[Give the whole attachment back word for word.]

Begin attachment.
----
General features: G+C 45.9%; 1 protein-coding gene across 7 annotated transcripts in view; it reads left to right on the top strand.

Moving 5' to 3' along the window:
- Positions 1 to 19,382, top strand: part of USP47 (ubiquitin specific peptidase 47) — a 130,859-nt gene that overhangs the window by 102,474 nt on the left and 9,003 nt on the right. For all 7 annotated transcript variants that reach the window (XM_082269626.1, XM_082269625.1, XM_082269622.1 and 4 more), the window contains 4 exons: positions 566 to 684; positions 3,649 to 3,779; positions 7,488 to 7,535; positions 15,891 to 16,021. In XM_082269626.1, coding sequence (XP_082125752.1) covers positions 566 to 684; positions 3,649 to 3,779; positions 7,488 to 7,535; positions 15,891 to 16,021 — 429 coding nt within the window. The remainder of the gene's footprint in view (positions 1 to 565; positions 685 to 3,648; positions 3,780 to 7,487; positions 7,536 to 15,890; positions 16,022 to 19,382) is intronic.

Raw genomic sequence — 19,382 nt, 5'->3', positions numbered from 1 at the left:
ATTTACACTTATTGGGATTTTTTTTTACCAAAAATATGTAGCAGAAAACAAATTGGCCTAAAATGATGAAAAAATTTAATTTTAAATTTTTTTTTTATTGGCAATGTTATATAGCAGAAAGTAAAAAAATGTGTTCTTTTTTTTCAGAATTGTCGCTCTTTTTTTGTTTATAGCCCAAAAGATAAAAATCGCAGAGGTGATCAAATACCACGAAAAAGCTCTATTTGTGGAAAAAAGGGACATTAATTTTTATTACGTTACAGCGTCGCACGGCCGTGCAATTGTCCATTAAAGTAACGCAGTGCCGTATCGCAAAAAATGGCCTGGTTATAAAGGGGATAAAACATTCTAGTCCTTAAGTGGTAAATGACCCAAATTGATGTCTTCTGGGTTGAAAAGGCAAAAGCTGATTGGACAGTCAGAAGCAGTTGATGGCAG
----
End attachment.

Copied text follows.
General features: G+C 45.9%; 1 protein-coding gene across 7 annotated transcripts in view; it reads left to right on the top strand.

Moving 5' to 3' along the window:
- Positions 1 to 19,382, top strand: part of USP47 (ubiquitin specific peptidase 47) — a 130,859-nt gene that overhangs the window by 102,474 nt on the left and 9,003 nt on the right. For all 7 annotated transcript variants that reach the window (XM_082269626.1, XM_082269625.1, XM_082269622.1 and 4 more), the window contains 4 exons: positions 566 to 684; positions 3,649 to 3,779; positions 7,488 to 7,535; positions 15,891 to 16,021. In XM_082269626.1, coding sequence (XP_082125752.1) covers positions 566 to 684; positions 3,649 to 3,779; positions 7,488 to 7,535; positions 15,891 to 16,021 — 429 coding nt within the window. The remainder of the gene's footprint in view (positions 1 to 565; positions 685 to 3,648; positions 3,780 to 7,487; positions 7,536 to 15,890; positions 16,022 to 19,382) is intronic.

Raw genomic sequence — 19,382 nt, 5'->3', positions numbered from 1 at the left:
ATTTACACTTATTGGGATTTTTTTTTACCAAAAATATGTAGCAGAAAACAAATTGGCCTAAAATGATGAAAAAATTTAATTTTAAATTTTTTTTTTATTGGCAATGTTATATAGCAGAAAGTAAAAAAATGTGTTCTTTTTTTTCAGAATTGTCGCTCTTTTTTTGTTTATAGCCCAAAAGATAAAAATCGCAGAGGTGATCAAATACCACGAAAAAGCTCTATTTGTGGAAAAAAGGGACATTAATTTTTATTACGTTACAGCGTCGCACGGCCGTGCAATTGTCCATTAAAGTAACGCAGTGCCGTATCGCAAAAAATGGCCTGGTTATAAAGGGGATAAAACATTCTAGTCCTTAAGTGGTAAATGACCCAAATTGATGTCTTCTGGGTTGAAAAGGCAAAAGCTGATTGGACAGTCAGAAGCAGTTGATGGCAG